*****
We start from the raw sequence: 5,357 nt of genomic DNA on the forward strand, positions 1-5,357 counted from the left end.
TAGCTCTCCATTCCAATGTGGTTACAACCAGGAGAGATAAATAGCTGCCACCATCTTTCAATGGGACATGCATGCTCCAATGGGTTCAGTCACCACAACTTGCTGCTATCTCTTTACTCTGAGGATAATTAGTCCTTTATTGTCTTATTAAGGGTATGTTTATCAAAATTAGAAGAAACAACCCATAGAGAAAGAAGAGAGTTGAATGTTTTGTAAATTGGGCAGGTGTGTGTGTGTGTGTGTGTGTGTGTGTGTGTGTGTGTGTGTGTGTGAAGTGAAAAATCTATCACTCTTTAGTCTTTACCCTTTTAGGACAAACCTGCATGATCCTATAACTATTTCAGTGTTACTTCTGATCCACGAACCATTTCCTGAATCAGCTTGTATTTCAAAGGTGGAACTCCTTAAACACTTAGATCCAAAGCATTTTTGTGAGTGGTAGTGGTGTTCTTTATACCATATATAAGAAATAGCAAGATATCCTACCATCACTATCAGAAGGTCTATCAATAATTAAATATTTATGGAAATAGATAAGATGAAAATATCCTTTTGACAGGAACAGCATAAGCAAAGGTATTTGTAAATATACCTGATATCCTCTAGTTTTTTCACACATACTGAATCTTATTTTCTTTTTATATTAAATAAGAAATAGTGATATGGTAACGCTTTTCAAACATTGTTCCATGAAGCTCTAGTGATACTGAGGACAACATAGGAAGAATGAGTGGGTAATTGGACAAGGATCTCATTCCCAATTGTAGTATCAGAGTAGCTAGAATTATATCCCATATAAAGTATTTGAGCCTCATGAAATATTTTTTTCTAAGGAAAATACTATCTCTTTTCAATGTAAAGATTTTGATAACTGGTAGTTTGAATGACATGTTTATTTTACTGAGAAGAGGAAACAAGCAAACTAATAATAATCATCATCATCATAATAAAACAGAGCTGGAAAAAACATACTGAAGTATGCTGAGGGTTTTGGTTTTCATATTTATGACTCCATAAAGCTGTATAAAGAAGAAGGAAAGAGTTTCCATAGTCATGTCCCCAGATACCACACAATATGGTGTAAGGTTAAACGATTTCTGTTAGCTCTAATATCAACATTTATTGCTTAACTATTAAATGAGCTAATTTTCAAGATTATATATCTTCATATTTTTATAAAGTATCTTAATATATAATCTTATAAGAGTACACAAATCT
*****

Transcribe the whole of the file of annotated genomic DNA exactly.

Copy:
We start from the raw sequence: 5,357 nt of genomic DNA on the forward strand, positions 1-5,357 counted from the left end.
TAGCTCTCCATTCCAATGTGGTTACAACCAGGAGAGATAAATAGCTGCCACCATCTTTCAATGGGACATGCATGCTCCAATGGGTTCAGTCACCACAACTTGCTGCTATCTCTTTACTCTGAGGATAATTAGTCCTTTATTGTCTTATTAAGGGTATGTTTATCAAAATTAGAAGAAACAACCCATAGAGAAAGAAGAGAGTTGAATGTTTTGTAAATTGGGCAGGTGTGTGTGTGTGTGTGTGTGTGTGTGTGTGTGTGTGTGTGTGTGTGAAGTGAAAAATCTATCACTCTTTAGTCTTTACCCTTTTAGGACAAACCTGCATGATCCTATAACTATTTCAGTGTTACTTCTGATCCACGAACCATTTCCTGAATCAGCTTGTATTTCAAAGGTGGAACTCCTTAAACACTTAGATCCAAAGCATTTTTGTGAGTGGTAGTGGTGTTCTTTATACCATATATAAGAAATAGCAAGATATCCTACCATCACTATCAGAAGGTCTATCAATAATTAAATATTTATGGAAATAGATAAGATGAAAATATCCTTTTGACAGGAACAGCATAAGCAAAGGTATTTGTAAATATACCTGATATCCTCTAGTTTTTTCACACATACTGAATCTTATTTTCTTTTTATATTAAATAAGAAATAGTGATATGGTAACGCTTTTCAAACATTGTTCCATGAAGCTCTAGTGATACTGAGGACAACATAGGAAGAATGAGTGGGTAATTGGACAAGGATCTCATTCCCAATTGTAGTATCAGAGTAGCTAGAATTATATCCCATATAAAGTATTTGAGCCTCATGAAATATTTTTTTCTAAGGAAAATACTATCTCTTTTCAATGTAAAGATTTTGATAACTGGTAGTTTGAATGACATGTTTATTTTACTGAGAAGAGGAAACAAGCAAACTAATAATAATCATCATCATCATAATAAAACAGAGCTGGAAAAAACATACTGAAGTATGCTGAGGGTTTTGGTTTTCATATTTATGACTCCATAAAGCTGTATAAAGAAGAAGGAAAGAGTTTCCATAGTCATGTCCCCAGATACCACACAATATGGTGTAAGGTTAAACGATTTCTGTTAGCTCTAATATCAACATTTATTGCTTAACTATTAAATGAGCTAATTTTCAAGATTATATATCTTCATATTTTTATAAAGTATCTTAATATATAATCTTATAAGAGTACACAAATCT